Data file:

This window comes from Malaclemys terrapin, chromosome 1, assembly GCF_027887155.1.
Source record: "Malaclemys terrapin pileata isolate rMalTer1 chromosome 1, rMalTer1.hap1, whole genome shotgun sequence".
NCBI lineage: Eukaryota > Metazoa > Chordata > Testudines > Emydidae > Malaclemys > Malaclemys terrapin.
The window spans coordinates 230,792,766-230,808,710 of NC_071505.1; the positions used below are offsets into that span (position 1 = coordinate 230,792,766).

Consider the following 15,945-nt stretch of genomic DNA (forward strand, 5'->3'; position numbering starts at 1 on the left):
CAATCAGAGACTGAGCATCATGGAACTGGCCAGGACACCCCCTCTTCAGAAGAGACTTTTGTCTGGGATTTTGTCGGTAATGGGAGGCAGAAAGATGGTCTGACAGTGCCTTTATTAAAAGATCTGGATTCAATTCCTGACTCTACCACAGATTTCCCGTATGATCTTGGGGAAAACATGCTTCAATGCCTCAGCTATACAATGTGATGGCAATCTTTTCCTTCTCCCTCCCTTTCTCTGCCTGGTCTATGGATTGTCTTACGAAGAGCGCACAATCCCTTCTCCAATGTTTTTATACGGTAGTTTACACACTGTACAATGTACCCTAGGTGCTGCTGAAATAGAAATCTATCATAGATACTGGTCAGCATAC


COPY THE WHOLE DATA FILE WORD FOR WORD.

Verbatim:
This window comes from Malaclemys terrapin, chromosome 1, assembly GCF_027887155.1.
Source record: "Malaclemys terrapin pileata isolate rMalTer1 chromosome 1, rMalTer1.hap1, whole genome shotgun sequence".
NCBI lineage: Eukaryota > Metazoa > Chordata > Testudines > Emydidae > Malaclemys > Malaclemys terrapin.
The window spans coordinates 230,792,766-230,808,710 of NC_071505.1; the positions used below are offsets into that span (position 1 = coordinate 230,792,766).

Consider the following 15,945-nt stretch of genomic DNA (forward strand, 5'->3'; position numbering starts at 1 on the left):
CAATCAGAGACTGAGCATCATGGAACTGGCCAGGACACCCCCTCTTCAGAAGAGACTTTTGTCTGGGATTTTGTCGGTAATGGGAGGCAGAAAGATGGTCTGACAGTGCCTTTATTAAAAGATCTGGATTCAATTCCTGACTCTACCACAGATTTCCCGTATGATCTTGGGGAAAACATGCTTCAATGCCTCAGCTATACAATGTGATGGCAATCTTTTCCTTCTCCCTCCCTTTCTCTGCCTGGTCTATGGATTGTCTTACGAAGAGCGCACAATCCCTTCTCCAATGTTTTTATACGGTAGTTTACACACTGTACAATGTACCCTAGGTGCTGCTGAAATAGAAATCTATCATAGATACTGGTCAGCATAC